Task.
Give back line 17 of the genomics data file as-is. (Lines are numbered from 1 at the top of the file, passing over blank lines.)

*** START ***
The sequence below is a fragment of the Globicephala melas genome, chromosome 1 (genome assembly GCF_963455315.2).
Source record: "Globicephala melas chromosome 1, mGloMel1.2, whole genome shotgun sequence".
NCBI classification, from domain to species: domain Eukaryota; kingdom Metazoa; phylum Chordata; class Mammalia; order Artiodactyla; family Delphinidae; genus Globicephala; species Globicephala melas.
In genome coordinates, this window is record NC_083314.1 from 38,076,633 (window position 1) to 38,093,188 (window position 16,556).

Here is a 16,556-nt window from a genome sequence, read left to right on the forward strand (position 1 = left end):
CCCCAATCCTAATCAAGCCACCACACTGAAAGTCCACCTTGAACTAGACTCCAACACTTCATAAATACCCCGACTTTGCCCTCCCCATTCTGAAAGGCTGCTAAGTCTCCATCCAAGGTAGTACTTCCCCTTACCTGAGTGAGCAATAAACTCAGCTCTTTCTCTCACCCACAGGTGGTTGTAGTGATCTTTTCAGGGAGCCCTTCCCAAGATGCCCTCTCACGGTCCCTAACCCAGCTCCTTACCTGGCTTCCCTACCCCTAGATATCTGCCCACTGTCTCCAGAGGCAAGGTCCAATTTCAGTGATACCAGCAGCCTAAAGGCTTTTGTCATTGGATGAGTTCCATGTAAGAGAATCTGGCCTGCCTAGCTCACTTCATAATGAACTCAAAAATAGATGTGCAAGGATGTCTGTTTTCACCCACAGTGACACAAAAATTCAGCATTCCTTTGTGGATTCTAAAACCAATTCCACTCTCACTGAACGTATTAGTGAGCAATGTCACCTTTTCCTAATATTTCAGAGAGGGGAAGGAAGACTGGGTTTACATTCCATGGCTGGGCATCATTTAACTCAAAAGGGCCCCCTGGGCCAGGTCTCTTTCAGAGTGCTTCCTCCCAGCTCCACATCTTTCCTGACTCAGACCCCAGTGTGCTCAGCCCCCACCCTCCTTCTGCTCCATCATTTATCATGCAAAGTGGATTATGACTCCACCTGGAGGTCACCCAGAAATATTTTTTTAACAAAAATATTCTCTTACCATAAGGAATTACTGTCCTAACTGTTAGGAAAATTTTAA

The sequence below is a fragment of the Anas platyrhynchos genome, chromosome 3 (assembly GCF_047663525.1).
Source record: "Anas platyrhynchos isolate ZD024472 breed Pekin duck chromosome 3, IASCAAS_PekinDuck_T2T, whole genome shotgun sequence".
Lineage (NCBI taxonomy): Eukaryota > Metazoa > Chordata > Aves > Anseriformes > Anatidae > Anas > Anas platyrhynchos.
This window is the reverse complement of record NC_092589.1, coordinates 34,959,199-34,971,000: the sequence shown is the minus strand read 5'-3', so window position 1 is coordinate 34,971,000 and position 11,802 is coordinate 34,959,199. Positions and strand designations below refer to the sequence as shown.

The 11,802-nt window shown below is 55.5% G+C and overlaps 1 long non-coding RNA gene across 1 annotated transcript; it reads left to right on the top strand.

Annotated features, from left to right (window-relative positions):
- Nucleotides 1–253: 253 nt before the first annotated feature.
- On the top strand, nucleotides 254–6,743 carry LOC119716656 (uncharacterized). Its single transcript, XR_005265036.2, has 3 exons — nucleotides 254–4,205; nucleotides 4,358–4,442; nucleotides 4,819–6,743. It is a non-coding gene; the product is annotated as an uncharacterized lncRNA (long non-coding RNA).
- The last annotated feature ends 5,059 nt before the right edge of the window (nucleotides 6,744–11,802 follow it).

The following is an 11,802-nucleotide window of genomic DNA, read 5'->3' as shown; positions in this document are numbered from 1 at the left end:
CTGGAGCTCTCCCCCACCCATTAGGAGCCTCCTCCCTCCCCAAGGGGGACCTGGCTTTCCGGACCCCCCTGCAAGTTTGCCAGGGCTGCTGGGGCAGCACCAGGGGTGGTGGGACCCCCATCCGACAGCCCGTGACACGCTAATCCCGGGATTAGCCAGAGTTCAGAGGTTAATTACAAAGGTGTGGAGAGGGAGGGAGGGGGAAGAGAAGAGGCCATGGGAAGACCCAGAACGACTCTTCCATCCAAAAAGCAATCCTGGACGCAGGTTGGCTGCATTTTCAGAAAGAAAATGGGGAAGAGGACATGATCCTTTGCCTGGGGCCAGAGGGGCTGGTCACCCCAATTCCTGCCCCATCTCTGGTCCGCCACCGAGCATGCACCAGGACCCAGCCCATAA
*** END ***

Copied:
CTGGAGCTCTCCCCCACCCATTAGGAGCCTCCTCCCTCCCCAAGGGGGACCTGGCTTTCCGGACCCCCCTGCAAGTTTGCCAGGGCTGCTGGGGCAGCACCAGGGGTGGTGGGACCCCCATCCGACAGCCCGTGACACGCTAATCCCGGGATTAGCCAGAGTTCAGAGGTTAATTACAAAGGTGTGGAGAGGGAGGGAGGGGGAAGAGAAGAGGCCATGGGAAGACCCAGAACGACTCTTCCATCCAAAAAGCAATCCTGGACGCAGGTTGGCTGCATTTTCAGAAAGAAAATGGGGAAGAGGACATGATCCTTTGCCTGGGGCCAGAGGGGCTGGTCACCCCAATTCCTGCCCCATCTCTGGTCCGCCACCGAGCATGCACCAGGACCCAGCCCATAA